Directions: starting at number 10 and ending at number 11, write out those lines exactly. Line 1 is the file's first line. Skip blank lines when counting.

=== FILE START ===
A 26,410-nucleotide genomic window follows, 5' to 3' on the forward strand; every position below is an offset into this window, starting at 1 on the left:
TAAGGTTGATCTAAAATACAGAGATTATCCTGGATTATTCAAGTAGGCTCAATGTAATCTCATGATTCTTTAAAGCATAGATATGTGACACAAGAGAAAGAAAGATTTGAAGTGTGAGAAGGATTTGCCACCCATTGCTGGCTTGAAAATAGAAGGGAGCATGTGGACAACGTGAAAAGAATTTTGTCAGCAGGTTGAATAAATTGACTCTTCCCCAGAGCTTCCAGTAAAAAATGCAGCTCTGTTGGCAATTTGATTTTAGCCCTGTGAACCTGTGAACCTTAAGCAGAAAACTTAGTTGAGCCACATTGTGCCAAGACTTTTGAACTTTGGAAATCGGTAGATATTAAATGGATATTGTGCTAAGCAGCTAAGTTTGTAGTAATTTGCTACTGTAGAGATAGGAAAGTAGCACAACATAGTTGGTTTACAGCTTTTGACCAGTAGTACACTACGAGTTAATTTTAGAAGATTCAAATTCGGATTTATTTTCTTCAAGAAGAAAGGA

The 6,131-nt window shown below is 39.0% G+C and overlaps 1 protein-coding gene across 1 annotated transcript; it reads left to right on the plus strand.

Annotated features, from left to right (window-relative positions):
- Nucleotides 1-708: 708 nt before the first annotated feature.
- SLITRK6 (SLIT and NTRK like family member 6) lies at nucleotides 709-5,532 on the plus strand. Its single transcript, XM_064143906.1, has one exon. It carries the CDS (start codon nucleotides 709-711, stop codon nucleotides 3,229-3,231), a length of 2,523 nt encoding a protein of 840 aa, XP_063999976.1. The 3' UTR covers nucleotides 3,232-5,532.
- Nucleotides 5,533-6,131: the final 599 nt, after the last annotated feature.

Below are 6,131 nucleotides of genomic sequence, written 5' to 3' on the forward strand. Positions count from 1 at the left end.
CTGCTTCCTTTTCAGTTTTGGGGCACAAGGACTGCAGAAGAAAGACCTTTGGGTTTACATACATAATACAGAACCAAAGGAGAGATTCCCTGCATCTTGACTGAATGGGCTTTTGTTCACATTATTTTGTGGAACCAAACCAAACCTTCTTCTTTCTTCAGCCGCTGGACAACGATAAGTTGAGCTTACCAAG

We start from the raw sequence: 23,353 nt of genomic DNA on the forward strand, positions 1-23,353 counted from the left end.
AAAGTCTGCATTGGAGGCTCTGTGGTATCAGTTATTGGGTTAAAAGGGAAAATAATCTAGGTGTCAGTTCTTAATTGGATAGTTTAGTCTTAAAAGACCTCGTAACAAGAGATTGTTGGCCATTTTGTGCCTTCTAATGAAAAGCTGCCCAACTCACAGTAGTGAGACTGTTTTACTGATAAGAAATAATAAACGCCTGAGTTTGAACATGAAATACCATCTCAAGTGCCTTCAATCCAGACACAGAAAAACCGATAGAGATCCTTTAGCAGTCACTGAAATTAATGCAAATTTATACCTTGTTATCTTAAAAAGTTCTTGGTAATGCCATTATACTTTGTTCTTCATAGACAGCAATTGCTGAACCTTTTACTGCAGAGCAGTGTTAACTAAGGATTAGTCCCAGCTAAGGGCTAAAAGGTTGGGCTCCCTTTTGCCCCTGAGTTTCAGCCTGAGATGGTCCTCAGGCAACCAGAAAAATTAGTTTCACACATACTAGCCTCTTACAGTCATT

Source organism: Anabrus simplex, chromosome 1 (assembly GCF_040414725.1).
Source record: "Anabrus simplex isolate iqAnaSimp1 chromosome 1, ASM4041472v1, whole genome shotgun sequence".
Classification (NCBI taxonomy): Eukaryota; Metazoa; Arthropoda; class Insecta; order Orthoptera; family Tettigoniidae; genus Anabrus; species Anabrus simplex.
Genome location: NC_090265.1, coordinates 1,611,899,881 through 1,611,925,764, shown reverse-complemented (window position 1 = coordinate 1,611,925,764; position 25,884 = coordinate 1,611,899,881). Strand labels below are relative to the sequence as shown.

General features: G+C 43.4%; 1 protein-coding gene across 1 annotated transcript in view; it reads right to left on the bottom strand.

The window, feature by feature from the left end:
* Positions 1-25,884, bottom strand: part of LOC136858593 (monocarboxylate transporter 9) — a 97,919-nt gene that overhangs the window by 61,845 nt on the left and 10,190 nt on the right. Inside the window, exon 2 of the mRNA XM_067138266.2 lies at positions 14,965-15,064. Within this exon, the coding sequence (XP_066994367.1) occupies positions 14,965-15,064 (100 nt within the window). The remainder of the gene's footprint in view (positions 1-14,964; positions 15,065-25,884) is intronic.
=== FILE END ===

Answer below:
We start from the raw sequence: 23,353 nt of genomic DNA on the forward strand, positions 1-23,353 counted from the left end.
AAAGTCTGCATTGGAGGCTCTGTGGTATCAGTTATTGGGTTAAAAGGGAAAATAATCTAGGTGTCAGTTCTTAATTGGATAGTTTAGTCTTAAAAGACCTCGTAACAAGAGATTGTTGGCCATTTTGTGCCTTCTAATGAAAAGCTGCCCAACTCACAGTAGTGAGACTGTTTTACTGATAAGAAATAATAAACGCCTGAGTTTGAACATGAAATACCATCTCAAGTGCCTTCAATCCAGACACAGAAAAACCGATAGAGATCCTTTAGCAGTCACTGAAATTAATGCAAATTTATACCTTGTTATCTTAAAAAGTTCTTGGTAATGCCATTATACTTTGTTCTTCATAGACAGCAATTGCTGAACCTTTTACTGCAGAGCAGTGTTAACTAAGGATTAGTCCCAGCTAAGGGCTAAAAGGTTGGGCTCCCTTTTGCCCCTGAGTTTCAGCCTGAGATGGTCCTCAGGCAACCAGAAAAATTAGTTTCACACATACTAGCCTCTTACAGTCATT